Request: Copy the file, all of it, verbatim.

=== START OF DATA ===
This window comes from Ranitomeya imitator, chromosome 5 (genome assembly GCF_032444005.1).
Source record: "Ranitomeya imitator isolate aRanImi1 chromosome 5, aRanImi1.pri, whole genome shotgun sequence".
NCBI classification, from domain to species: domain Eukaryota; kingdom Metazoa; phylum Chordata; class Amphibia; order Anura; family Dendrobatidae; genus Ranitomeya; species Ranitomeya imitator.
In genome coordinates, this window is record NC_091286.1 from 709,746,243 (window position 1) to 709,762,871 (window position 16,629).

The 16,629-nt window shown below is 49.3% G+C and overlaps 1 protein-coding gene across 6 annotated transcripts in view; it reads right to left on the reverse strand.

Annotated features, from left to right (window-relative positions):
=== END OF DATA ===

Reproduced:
This window comes from Ranitomeya imitator, chromosome 5 (genome assembly GCF_032444005.1).
Source record: "Ranitomeya imitator isolate aRanImi1 chromosome 5, aRanImi1.pri, whole genome shotgun sequence".
NCBI classification, from domain to species: domain Eukaryota; kingdom Metazoa; phylum Chordata; class Amphibia; order Anura; family Dendrobatidae; genus Ranitomeya; species Ranitomeya imitator.
In genome coordinates, this window is record NC_091286.1 from 709,746,243 (window position 1) to 709,762,871 (window position 16,629).

The 16,629-nt window shown below is 49.3% G+C and overlaps 1 protein-coding gene across 6 annotated transcripts in view; it reads right to left on the reverse strand.

Annotated features, from left to right (window-relative positions):